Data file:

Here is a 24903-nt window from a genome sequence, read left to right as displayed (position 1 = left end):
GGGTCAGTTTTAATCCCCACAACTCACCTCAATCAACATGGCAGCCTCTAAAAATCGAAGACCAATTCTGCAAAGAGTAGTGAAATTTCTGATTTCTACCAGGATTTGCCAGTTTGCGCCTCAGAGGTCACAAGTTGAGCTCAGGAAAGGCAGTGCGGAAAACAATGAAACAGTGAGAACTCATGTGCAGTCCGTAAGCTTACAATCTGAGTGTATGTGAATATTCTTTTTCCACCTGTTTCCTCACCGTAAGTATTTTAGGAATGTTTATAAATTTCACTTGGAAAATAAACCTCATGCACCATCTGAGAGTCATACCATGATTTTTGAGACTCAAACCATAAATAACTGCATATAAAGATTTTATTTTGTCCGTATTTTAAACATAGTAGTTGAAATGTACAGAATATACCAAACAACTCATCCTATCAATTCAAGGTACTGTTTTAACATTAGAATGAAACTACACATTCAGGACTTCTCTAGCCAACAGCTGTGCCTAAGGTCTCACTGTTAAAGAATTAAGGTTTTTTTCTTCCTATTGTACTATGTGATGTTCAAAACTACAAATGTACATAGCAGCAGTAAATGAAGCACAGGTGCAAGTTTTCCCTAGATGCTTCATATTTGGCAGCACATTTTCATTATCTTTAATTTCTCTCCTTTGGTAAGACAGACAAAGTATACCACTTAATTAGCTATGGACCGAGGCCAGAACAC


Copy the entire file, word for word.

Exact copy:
Here is a 24903-nt window from a genome sequence, read left to right as displayed (position 1 = left end):
GGGTCAGTTTTAATCCCCACAACTCACCTCAATCAACATGGCAGCCTCTAAAAATCGAAGACCAATTCTGCAAAGAGTAGTGAAATTTCTGATTTCTACCAGGATTTGCCAGTTTGCGCCTCAGAGGTCACAAGTTGAGCTCAGGAAAGGCAGTGCGGAAAACAATGAAACAGTGAGAACTCATGTGCAGTCCGTAAGCTTACAATCTGAGTGTATGTGAATATTCTTTTTCCACCTGTTTCCTCACCGTAAGTATTTTAGGAATGTTTATAAATTTCACTTGGAAAATAAACCTCATGCACCATCTGAGAGTCATACCATGATTTTTGAGACTCAAACCATAAATAACTGCATATAAAGATTTTATTTTGTCCGTATTTTAAACATAGTAGTTGAAATGTACAGAATATACCAAACAACTCATCCTATCAATTCAAGGTACTGTTTTAACATTAGAATGAAACTACACATTCAGGACTTCTCTAGCCAACAGCTGTGCCTAAGGTCTCACTGTTAAAGAATTAAGGTTTTTTTCTTCCTATTGTACTATGTGATGTTCAAAACTACAAATGTACATAGCAGCAGTAAATGAAGCACAGGTGCAAGTTTTCCCTAGATGCTTCATATTTGGCAGCACATTTTCATTATCTTTAATTTCTCTCCTTTGGTAAGACAGACAAAGTATACCACTTAATTAGCTATGGACCGAGGCCAGAACAC